Friday, April 13, 2018

The Problem with Horse Stance

It occurred to me that of all the Asian martial arts practitioners that demonstrate and teach horse stance, none to my knowledge actually begin by first sitting on a horse and then proceed to explain how to replicate the feeling of sitting on a horse while not sitting on a horse, that is, while standing. In fact, many of those who demonstrate horse stance give me the impression that the person never rode a horse much less even sat on a horse!

My point is that there is a chasm of difference between the horse stance of someone replicating the feeling of riding a horse and the horse stance of someone who has never ridden a horse. When the latter presumes to mimic the experience of the former, the result is a gross mischaracterization.

So then, what is the primary experience of sitting on a horse? First and foremost is dynamic sitting! So if horse stance is intended to mimic sitting on a horse, then the primary intention of horse stance must be to practice the experience of sitting on a horse. While this seems obvious, many other purposes are frequently attributed to horse stance, the most common being developing leg strength. Ironically, this kind of leg strength is not needed when riding a horse - where this idea came from is anybody's guess.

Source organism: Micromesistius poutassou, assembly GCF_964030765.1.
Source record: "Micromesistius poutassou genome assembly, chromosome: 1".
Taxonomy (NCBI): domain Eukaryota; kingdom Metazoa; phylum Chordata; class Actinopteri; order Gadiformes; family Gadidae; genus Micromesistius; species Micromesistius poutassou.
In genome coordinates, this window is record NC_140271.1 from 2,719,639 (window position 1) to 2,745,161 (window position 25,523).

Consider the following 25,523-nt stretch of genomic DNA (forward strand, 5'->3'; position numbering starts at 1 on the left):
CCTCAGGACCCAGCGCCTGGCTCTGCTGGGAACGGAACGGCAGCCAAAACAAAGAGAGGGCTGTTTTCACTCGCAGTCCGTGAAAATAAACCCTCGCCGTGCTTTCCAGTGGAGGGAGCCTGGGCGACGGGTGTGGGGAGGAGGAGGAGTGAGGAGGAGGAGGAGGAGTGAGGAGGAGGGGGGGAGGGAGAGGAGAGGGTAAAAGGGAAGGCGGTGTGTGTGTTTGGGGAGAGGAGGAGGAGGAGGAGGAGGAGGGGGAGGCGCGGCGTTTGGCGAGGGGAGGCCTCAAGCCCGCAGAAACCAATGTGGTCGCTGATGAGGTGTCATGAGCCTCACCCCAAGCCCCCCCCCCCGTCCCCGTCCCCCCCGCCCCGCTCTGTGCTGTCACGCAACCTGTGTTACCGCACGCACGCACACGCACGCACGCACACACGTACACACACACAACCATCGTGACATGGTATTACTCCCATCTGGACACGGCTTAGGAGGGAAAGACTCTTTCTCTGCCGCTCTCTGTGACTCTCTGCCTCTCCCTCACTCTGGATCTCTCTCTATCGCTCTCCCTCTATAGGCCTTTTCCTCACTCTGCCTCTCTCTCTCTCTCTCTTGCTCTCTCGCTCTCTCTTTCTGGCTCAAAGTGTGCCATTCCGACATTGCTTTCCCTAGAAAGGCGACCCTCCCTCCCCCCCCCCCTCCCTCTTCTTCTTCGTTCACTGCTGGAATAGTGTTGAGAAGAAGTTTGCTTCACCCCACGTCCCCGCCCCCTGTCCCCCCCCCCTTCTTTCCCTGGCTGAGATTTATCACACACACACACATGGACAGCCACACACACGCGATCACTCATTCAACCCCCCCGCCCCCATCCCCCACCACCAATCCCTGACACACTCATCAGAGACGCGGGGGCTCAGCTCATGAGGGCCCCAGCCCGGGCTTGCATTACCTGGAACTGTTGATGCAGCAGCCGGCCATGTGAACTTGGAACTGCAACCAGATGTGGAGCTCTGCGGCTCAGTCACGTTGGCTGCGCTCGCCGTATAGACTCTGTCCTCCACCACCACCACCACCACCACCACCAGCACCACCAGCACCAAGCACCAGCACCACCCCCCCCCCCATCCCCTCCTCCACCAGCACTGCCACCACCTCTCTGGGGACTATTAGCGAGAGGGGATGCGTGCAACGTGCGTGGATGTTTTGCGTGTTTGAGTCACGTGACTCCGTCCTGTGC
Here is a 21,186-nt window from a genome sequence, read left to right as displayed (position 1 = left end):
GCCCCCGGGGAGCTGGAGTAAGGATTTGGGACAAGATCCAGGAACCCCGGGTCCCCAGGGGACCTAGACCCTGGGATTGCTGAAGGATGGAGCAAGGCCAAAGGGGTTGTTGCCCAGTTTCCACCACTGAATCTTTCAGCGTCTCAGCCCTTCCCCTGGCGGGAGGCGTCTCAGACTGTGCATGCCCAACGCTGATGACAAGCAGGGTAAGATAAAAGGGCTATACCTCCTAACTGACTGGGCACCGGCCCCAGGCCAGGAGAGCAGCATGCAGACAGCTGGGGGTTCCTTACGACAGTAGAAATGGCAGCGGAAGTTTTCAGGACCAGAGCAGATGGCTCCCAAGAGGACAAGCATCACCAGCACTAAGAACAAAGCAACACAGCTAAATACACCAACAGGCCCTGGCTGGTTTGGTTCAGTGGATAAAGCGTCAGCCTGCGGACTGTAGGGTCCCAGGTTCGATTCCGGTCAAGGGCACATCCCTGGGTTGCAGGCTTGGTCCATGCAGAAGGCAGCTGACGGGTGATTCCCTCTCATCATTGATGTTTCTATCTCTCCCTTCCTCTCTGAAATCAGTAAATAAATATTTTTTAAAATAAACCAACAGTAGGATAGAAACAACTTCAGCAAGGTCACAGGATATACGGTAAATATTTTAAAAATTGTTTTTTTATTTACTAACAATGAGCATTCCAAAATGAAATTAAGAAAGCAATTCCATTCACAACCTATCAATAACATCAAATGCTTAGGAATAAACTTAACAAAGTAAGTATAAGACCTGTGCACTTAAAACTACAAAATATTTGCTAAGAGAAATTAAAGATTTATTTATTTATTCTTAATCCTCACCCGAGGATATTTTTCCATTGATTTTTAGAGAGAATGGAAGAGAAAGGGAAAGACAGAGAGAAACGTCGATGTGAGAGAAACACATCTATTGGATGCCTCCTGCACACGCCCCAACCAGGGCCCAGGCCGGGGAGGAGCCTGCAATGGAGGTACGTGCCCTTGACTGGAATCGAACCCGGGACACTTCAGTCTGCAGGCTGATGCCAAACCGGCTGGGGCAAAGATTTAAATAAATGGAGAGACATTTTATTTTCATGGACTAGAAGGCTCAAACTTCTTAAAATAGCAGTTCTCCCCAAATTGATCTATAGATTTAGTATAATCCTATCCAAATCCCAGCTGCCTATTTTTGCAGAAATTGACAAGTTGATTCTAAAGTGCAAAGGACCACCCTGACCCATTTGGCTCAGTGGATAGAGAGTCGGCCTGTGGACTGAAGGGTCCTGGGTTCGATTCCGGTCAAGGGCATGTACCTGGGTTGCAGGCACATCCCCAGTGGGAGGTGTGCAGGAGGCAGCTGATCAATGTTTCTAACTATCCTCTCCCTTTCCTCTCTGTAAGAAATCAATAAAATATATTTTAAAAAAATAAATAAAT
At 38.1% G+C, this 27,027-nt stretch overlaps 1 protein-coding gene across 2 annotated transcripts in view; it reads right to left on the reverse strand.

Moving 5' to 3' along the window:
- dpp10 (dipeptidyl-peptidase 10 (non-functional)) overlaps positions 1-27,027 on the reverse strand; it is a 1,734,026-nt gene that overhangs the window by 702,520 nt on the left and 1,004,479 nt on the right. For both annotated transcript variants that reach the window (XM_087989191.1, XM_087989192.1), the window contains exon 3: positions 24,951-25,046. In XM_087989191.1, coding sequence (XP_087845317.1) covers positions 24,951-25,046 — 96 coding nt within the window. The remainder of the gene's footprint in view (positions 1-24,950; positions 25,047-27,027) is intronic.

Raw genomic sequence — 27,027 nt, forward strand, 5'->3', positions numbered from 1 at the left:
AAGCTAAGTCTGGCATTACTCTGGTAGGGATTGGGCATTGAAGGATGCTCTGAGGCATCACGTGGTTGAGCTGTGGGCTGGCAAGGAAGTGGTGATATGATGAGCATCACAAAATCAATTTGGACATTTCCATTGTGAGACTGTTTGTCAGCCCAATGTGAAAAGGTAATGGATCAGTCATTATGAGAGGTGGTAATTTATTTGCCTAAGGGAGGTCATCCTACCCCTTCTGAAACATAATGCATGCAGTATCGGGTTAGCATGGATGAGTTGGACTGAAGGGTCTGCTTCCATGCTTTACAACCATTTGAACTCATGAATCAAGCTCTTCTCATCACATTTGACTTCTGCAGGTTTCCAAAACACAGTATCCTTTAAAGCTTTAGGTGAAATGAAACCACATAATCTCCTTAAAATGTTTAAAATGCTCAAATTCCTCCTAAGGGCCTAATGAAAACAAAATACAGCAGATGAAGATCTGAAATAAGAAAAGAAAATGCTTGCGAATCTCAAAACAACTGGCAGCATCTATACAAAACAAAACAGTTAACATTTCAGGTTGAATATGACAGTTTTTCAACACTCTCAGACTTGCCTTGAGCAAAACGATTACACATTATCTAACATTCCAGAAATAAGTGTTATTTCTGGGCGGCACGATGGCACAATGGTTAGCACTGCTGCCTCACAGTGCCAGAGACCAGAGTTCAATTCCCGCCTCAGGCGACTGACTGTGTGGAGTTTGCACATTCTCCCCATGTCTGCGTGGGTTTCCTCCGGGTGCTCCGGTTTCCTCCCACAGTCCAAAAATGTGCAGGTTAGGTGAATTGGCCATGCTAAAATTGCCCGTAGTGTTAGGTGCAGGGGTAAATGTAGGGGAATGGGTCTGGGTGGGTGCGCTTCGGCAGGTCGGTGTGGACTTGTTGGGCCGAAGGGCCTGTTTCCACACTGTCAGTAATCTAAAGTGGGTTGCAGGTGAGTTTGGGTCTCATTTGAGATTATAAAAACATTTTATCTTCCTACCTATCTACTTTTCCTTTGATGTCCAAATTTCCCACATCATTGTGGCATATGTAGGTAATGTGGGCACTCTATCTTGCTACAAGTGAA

The central question is, "How can I mimic the feeling of riding a horse while standing?"

And the answer is, get on a horse! Really! If you really want to sense the horse stance feeling, then you simply must get on a horse. There is no substitute! And I don't mean the ten minute horse ride around the corral or the basic riding lessons or the touristy trail ride. I've done all these and what I'm about to suggest is completely different.

You need to find a therapeutic riding center that teaches Centered Riding where someone else controls the horse, where you are coached on your posture and how your body is interacting with the horse, where you are coached to let go and relax with structure, where you are coached to focus on the feeling, where you learn how subtle changes in your body are reflected in the horse's behavior, where you learn to notice and play with these subtle changes in a kind of self-instructive, horse-human bio-feedback loop. The lessons learned from this manner of horse riding then become the basis of how to practice horse stance.

 

I am speaking here from my own limited experiences following the Centered Riding approach to horseback riding. You see, my mother owned and worked with horses for years on her small family farm. She practiced Centered Riding and shared this method and her insights with me. (Yes, I finally listened to my mother.)

For all you horse stance people, if you haven't done so yet, go get on a horse. Get some lessons in Centered Riding. Discover how this experience transforms your understanding of horse stance! And depending on where you are in your training, the Centered Riding experience may even become part of your internal gongfu practice.

Happy practicing, everyone!